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YMMV: Mortal Kombat 3
  • Awesome Music: The whole soundtrack. Even if some of the game's faults undercut its tone (see Franchise Original Sin below), the music is damn atmospheric for a fighting game.
  • Creator's Pet: The designers anticipated that Stryker would become one of the most popular characters in the series. When this didn't happen (quite the reverse, actually, thanks to his design clashing with the rest of the series) they responded by increasing his power until he was a Game Breaker, which just made people hate him more. Some players, however, like the contrast, and the irony in how he's a darkhorse for being the most normal character in the game. It helps that his grenades are great against jumpers.
  • Ensemble Darkhorse:
    • Kabal and Ermac started out as mild Base Breakers due to their initial overpoweredness, but when toned-down for their return in Deception, the two cemented themselves as this. Ermac even gets to play cleanup for the heroes!
    • Khameleon, introduced in the N64 port of Trilogy. Fans were not pleased that she wasn't included in Armageddon, to the point that she was added to the Wii release of the game.
      • Khameleon's inclusion in Armageddon is a possible case of Fridge Brilliance, as it mirrors how the different ports of Trilogy included these silver, translucent ninjas. The Sony Playstation and Sega Saturn versions had the male ninja Chameleon, who cycled through the male ninja's moves. The Nintendo 64 port featured the female Khameleon, who cycled through the female ninja's moves. Fast forward to Armageddon, and Nintendo's port still has the female and male while the Sony and Microsoft (taking place of Sega) versions have only the male.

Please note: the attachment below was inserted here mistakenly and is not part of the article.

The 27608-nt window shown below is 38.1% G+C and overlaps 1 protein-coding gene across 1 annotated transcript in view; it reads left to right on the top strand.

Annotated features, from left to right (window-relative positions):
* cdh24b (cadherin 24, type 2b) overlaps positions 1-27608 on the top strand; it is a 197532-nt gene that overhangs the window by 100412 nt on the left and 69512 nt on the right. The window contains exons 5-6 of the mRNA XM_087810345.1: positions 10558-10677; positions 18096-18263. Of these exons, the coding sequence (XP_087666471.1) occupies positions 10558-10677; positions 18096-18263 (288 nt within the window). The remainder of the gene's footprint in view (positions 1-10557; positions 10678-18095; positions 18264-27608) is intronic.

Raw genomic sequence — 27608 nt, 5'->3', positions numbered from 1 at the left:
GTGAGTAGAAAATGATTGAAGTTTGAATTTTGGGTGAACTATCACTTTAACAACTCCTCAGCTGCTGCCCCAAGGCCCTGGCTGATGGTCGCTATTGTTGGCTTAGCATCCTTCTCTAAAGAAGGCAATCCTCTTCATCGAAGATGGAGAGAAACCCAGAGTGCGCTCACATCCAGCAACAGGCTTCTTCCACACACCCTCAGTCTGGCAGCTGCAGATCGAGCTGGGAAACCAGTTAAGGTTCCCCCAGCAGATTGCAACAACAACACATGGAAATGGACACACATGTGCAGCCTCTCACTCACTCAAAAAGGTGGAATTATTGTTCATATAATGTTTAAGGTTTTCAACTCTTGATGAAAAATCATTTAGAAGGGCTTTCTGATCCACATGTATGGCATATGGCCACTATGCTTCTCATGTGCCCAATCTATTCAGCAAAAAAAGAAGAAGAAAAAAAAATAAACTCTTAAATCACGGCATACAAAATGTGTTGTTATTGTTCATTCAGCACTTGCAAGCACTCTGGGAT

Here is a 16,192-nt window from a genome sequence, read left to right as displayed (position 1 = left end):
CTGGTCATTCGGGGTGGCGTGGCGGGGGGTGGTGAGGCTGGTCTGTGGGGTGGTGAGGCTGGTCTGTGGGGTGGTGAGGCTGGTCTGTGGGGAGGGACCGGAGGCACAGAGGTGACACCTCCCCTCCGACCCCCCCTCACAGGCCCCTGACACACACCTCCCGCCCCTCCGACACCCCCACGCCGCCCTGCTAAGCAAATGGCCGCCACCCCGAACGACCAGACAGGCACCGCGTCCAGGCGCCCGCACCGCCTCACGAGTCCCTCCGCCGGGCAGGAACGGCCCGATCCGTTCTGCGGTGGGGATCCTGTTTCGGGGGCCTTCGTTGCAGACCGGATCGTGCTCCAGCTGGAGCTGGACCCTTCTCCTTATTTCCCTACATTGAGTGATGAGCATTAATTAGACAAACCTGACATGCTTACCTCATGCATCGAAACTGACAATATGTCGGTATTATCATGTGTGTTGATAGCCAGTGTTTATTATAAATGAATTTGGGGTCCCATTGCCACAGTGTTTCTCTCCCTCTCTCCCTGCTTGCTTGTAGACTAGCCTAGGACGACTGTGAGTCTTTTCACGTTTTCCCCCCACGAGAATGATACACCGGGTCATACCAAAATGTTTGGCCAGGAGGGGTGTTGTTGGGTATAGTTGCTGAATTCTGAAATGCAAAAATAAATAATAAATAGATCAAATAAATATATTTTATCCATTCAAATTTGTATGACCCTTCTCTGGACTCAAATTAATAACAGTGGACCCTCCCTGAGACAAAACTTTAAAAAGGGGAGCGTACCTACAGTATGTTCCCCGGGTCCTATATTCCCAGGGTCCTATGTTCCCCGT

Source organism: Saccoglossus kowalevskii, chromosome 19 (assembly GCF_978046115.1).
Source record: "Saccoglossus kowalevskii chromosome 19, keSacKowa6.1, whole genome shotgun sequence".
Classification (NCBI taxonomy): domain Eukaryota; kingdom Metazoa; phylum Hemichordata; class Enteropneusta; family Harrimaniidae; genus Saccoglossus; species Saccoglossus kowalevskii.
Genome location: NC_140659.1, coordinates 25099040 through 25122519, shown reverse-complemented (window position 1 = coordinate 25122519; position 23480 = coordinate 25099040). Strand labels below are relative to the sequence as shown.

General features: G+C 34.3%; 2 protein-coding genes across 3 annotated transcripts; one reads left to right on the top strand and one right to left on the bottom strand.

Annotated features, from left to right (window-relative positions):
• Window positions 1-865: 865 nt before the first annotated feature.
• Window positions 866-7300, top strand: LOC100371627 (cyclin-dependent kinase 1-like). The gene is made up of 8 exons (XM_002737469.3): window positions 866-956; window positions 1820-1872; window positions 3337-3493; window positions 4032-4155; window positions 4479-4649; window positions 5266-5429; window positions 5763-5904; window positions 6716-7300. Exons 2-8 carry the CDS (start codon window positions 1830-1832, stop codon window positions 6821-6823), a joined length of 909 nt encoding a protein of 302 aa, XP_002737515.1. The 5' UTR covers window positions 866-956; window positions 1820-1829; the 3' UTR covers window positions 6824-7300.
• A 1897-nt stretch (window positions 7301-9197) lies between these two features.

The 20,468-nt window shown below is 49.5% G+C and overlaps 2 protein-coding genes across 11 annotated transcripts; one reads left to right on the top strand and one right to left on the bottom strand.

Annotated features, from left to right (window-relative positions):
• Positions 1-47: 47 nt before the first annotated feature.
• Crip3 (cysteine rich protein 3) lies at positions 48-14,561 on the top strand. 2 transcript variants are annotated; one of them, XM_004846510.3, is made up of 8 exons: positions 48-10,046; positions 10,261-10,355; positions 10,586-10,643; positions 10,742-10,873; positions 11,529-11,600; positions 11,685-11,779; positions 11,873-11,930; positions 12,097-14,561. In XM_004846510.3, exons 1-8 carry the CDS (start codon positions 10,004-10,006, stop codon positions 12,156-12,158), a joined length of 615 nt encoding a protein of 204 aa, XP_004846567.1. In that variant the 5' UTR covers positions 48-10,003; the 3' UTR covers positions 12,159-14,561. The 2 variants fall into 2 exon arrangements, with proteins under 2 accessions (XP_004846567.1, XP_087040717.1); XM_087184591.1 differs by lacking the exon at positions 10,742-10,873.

• Ultimate Mortal Kombat 3 is this for the Mortal Kombat 3 series of games on the whole, so much so that it is the only version of the game to see further releases on modern consoles. Aside from improving on several glaring flaws in the Vanilla version, it was also the most balanced and fun of the three games.
  • Epileptic Trees: Sheeva's connection to Goro. Speculation goes anywhere from his sister/a relative of his (a la Kintaro) to his wife.
  • Even Better Sequel: Ultimate Mortal Kombat 3 is considered (by some, hence why this trope is YMMV) to be the best game not just in the Mortal Kombat 3 series of games, but the entire series as a whole until Mortal Kombat 9.
  • Fetish Retardant: Mileena.
  • Franchise Original Sin: The series' sense of cool started to dissipate with Mortal Kombat 3. Shockingly enough, many fans still love it. If anything, everything stated below is possible Narm Charm:
    • All the colorful ninjas pouring off an assembly line, riding Scorpion and Sub-Zero's popularity.
    • Stryker, forcing us to admit a lot of the series' designs were actually kind of dorky and the games ran on cheapness. Even Ed Boon admitted as much in the DVD extras for Armageddon, although he found it amusing that players initially stayed away from him because of the lame design, even though, as people would discover, he had some of the most overpowered moves in the game.